Wednesday, 24 September 2014

(268) September 25: Isaiah 4-6 & Galatians 3

Ask God to open your mind, heart and will to understand, delight in and obey what you read.


To discover:­
As you read consider how God expresses his judgement.

To ponder:
The “day” is “that day” of God’s judgement against Jerusalem and Judah (4v1, 3v18). Then, because of the destruction on the nation, men will be so scarce that women will be pleading with them to marry them, even offering to provide their own food and clothing, to make this a more attractive option (4v1). But we have learnt God’s goal is not simply the judgement, but the refining of his people that results from it. So on “that day” a “branch of the LORD” will be glorious. This refers to the Messianic king coming from David’s line (see 11v1). He will be seen in all his wonder, the land (then a new creation) will flourish as testimony to God’s blessing on those who survived the judgement (through faith in Christ). And those comprising the new Jerusalem (ie. the church) will be called “holy” and so set-apart for the service of God (4v2-3). At this time, the immorality of the women and the violence of others in Jerusalem will be cleansed by “a spirit” of judgement and fire, which seems to refer to God’s burning anger, as taught by John the Baptist (4v4, Matt 3v11-12). Then, we read God’s glory (as during the Exodus) will cover Mount Zion (ie. the people of God) as a shelter from metaphorical heat and storms (4v5-6, see Rev 7v15-17, 21v22-23). It may seem strange to jump from a prediction of God’s judgement in the exile to what will actually follow the final judgement, but there is a link: The righteous who died when Babylon attacked, would pass into the final state with Christ. And so God’s judgement on the nation would result in such people being made perfect. Death for the believer is the means of their life.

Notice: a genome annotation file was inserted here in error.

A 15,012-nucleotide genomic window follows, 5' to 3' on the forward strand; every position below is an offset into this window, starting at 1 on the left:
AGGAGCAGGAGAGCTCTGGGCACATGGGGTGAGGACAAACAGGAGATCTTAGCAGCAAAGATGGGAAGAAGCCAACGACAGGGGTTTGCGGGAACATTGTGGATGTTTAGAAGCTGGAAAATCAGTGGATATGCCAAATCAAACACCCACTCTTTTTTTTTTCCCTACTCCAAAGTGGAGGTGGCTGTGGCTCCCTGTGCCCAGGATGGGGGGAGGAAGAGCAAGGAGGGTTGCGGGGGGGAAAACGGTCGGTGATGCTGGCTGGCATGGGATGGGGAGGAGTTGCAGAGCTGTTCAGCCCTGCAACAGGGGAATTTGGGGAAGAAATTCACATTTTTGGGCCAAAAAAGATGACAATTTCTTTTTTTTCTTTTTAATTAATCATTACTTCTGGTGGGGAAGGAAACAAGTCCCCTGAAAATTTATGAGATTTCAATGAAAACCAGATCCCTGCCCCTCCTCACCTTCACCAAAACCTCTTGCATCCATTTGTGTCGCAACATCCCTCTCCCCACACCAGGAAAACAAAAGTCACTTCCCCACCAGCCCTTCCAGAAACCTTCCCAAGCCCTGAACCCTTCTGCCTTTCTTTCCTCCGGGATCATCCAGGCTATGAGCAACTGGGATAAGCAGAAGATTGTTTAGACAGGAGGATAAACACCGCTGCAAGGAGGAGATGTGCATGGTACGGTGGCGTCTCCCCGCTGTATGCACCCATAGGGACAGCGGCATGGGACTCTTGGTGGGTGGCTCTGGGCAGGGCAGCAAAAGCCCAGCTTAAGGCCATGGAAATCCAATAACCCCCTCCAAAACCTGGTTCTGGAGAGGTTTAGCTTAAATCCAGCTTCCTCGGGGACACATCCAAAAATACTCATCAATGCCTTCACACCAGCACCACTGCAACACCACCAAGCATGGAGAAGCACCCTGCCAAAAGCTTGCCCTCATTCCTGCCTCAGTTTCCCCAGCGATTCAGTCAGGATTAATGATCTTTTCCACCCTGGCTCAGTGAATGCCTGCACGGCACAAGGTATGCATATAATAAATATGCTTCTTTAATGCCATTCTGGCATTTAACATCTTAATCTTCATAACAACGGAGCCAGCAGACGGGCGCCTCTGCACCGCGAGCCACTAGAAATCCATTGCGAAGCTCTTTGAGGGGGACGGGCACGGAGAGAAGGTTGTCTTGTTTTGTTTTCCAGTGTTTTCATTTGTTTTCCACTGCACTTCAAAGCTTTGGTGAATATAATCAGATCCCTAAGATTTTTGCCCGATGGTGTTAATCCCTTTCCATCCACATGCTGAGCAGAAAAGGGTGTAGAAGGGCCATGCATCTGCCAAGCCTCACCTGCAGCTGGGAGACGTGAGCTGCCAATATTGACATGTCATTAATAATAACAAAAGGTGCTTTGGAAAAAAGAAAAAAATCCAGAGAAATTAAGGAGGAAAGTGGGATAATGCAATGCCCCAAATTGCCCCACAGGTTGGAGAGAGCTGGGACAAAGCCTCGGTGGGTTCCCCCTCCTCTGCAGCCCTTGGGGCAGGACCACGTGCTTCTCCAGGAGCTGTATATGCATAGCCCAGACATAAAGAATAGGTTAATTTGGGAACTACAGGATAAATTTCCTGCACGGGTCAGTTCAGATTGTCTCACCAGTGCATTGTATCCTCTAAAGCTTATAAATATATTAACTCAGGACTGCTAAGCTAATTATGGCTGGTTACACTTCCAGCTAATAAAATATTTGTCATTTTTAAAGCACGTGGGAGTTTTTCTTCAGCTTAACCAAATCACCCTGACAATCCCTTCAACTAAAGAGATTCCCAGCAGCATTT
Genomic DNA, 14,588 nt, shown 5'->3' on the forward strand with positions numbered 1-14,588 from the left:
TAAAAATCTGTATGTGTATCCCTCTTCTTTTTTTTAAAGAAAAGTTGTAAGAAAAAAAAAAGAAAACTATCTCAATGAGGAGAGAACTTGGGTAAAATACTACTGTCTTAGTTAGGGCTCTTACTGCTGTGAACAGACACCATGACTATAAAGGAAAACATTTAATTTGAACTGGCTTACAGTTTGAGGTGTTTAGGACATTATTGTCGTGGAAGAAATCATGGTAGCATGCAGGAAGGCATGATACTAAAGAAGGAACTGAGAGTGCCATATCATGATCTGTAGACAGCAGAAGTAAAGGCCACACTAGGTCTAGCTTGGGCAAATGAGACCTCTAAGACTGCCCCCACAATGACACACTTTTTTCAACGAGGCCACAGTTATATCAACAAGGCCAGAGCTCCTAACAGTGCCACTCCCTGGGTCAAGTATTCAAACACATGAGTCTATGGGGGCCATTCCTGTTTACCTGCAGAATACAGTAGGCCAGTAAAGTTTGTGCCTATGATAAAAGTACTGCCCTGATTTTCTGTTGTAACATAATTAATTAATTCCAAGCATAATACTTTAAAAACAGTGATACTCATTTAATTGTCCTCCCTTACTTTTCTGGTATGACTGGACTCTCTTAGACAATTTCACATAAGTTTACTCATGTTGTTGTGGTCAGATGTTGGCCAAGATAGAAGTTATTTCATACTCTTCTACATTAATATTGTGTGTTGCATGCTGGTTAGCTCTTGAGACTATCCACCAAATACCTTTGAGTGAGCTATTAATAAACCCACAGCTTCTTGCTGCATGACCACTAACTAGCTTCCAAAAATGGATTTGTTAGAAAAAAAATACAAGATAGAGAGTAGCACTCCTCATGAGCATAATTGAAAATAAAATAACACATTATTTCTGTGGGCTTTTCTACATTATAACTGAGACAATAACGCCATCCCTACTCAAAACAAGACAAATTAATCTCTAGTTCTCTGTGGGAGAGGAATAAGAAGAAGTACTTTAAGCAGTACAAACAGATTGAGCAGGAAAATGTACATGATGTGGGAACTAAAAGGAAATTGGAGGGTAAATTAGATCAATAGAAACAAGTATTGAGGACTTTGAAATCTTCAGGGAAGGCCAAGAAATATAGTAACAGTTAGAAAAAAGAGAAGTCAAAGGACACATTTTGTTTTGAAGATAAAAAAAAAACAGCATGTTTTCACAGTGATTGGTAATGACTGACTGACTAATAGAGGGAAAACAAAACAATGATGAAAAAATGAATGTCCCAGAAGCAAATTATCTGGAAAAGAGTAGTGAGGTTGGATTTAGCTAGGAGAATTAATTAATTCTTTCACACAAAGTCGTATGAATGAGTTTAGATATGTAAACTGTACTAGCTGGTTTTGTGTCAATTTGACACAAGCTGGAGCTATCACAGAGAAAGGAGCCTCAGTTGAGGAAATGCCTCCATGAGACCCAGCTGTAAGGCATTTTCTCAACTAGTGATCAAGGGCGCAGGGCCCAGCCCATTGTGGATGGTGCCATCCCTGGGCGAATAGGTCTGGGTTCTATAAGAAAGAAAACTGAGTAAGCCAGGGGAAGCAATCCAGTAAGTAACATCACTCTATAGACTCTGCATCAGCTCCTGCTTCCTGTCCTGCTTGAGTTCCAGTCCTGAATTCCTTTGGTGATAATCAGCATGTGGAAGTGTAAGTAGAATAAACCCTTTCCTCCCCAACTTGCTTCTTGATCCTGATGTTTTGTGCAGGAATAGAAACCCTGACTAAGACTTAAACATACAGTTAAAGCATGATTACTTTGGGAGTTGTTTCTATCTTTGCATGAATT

5v1-7 is a famous song describing God’s people as his vineyard (see 5v7), and so explaining Jesus’ use of the vineyard in his parables. God loved it, cleared its ground of stones (the Canaanites) and planted it in the land, ensuring its protection (the watchtower) and expecting fruitfulness (the winepress). But it yielded only bad fruit (ie. a lack of justice and righteousness, 5v7). So God asks Judah and Jerusalem to judge between him and the people as to whether he could have done more. Of course he couldn’t, and so his judgement is right. He promises to remove the vineyard’s hedge and wall (ie. protection) causing it to be trampled (by conquerors), hindered by thorns (probably, co-resident nations, Jos 23v13), and without his blessing (no rain). The song still moves the Christian and church to be concerned with bearing good fruit.